- The Washington Times - Sunday, May 21, 2006

BAGHDAD — War-weary Iraqis adopted a wait-and-see attitude yesterday toward their new government and tough-talking prime minister, who vowed to wipe out terrorists and restore security and basic services to the country.

A day after naming Iraq’s first permanent government since the fall of Saddam Hussein in 2003, Prime Minister Nouri al-Maliki said he immediately would start implementing “in full” a sweeping anti-terror law that was adopted last year.

But a daily diet of executions, bombs, mortars and gunfire combined with a shortage of gas and electricity has left most Iraqis numb to the promises of political leaders, who have failed to improve the lives of most people.

“We stopped hoping. If something starts to happen, OK, we will start hoping again. Even Saddam looked good in the beginning,” said one young Christian woman who asked that her name not be used.

In Washington, President Bush said he had called Mr. al-Maliki and other Iraqi leaders to congratulate them on the formation of a government, which still lacks permanent ministers of defense and interior.

“I assured them that the United States will continue to assist Iraqis in the formation of a new country because I fully understand that a free Iraq will be an important ally in the war on terror … and will serve as example for others in the region who desire to be free,” Mr. Bush said.

“The formation of a unity government in Iraq is a new day for the millions of Iraqis who want to live in peace,” he said. “And the formation of the unity government in Iraq begins a new chapter in our relationship with Iraq.”

Mr. al-Maliki said on Al Sharqiya TV that the new government’s “first challenge is the security challenge and how to face these terrorist killers who are wreaking havoc in the land, spreading evil and shedding the blood of people.”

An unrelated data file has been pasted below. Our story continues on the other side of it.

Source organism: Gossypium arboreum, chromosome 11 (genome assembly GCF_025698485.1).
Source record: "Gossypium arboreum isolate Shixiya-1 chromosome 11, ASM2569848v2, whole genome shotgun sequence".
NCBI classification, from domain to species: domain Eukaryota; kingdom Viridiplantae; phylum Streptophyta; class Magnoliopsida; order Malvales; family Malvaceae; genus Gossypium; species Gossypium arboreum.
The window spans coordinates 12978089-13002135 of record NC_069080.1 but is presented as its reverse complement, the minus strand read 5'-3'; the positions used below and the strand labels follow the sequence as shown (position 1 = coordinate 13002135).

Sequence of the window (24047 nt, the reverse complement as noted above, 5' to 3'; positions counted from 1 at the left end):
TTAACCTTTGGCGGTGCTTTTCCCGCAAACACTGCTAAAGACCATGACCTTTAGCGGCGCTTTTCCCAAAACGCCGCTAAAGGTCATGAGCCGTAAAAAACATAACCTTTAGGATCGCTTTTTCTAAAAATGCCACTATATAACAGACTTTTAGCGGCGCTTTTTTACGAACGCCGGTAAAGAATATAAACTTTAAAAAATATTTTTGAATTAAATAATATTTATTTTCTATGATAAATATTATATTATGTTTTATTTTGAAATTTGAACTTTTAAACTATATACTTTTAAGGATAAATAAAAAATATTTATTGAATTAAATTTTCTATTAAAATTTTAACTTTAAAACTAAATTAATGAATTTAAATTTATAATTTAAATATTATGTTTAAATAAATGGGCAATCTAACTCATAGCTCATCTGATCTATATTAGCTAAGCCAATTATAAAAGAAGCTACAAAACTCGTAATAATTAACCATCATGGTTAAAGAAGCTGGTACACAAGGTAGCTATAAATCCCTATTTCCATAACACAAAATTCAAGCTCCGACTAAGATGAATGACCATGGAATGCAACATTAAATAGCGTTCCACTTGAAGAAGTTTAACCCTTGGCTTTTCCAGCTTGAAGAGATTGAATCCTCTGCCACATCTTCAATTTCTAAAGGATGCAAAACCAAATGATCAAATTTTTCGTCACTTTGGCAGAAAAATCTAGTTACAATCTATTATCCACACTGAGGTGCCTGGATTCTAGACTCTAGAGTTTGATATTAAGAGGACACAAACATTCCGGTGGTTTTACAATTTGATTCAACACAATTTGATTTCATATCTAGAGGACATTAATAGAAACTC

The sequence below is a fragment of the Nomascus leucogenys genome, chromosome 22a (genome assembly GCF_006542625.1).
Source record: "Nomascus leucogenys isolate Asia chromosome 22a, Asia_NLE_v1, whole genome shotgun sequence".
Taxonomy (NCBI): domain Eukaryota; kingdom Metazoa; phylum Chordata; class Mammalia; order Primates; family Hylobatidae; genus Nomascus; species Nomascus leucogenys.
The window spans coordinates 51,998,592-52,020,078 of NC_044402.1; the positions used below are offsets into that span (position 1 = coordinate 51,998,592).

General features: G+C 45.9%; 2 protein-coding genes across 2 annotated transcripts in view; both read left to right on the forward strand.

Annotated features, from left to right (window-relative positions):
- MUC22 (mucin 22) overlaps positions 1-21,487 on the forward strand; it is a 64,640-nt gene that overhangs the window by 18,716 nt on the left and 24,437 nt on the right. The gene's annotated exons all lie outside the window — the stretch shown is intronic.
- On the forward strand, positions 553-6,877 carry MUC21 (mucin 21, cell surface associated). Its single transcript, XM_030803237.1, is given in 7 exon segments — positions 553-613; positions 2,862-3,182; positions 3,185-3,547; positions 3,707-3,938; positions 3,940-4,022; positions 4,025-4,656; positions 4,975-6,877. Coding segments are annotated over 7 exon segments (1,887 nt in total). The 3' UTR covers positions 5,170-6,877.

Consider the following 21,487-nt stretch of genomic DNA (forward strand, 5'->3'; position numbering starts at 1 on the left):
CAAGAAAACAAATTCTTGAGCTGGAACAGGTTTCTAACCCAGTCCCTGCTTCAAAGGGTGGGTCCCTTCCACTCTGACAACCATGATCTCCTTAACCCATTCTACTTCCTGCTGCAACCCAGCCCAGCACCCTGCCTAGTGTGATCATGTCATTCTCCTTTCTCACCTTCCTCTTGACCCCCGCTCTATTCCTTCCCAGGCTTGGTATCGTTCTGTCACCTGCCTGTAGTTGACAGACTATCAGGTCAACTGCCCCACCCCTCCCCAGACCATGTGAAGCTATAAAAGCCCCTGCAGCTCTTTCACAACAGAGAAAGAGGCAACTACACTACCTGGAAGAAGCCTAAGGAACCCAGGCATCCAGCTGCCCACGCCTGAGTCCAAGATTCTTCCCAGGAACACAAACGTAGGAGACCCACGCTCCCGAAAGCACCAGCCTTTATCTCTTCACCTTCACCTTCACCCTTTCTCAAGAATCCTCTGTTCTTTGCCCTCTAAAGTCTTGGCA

“These terrorist killers must know that this government was designed to confront this challenge with high competence, God willing,” he said.

Under the law, which carries the death penalty, terrorism is defined as “any criminal act carried out by one or more persons against the security or stability of the state, and/or against persons or groups of persons, deliberately or unwittingly.” Anyone committing any acts that threaten national unity; committing, planning or financing terrorist acts; concealing or sheltering terrorists can be prosecuted under the law.

Abu Yusef, 27, welcomed Mr. al-Maliki’s stance.

“He seems tough to me,” the computer programmer said. “By activating the anti-terror rules, it means that half of Baghdad’s imams in the mosques will be thrown into jail, and that would be perfect. Even [Sunni leader] Saleh al-Mutlaq, if he keeps saying he will join the insurgency, he will get thrown into jail.”

Many Iraqis feel a strong government hand is needed to stop terrorists, insurgents, sectarian killers and free-roaming criminal gangs.

A bomb exploded yesterday in a Baghdad restaurant popular with police, killing at least 13 persons. At least two bombs went off the night before, residents said.

“The next six months will be truly critical for Iraq,” U.S. Ambassador Zalmay Khalilzad told the Associated Press.

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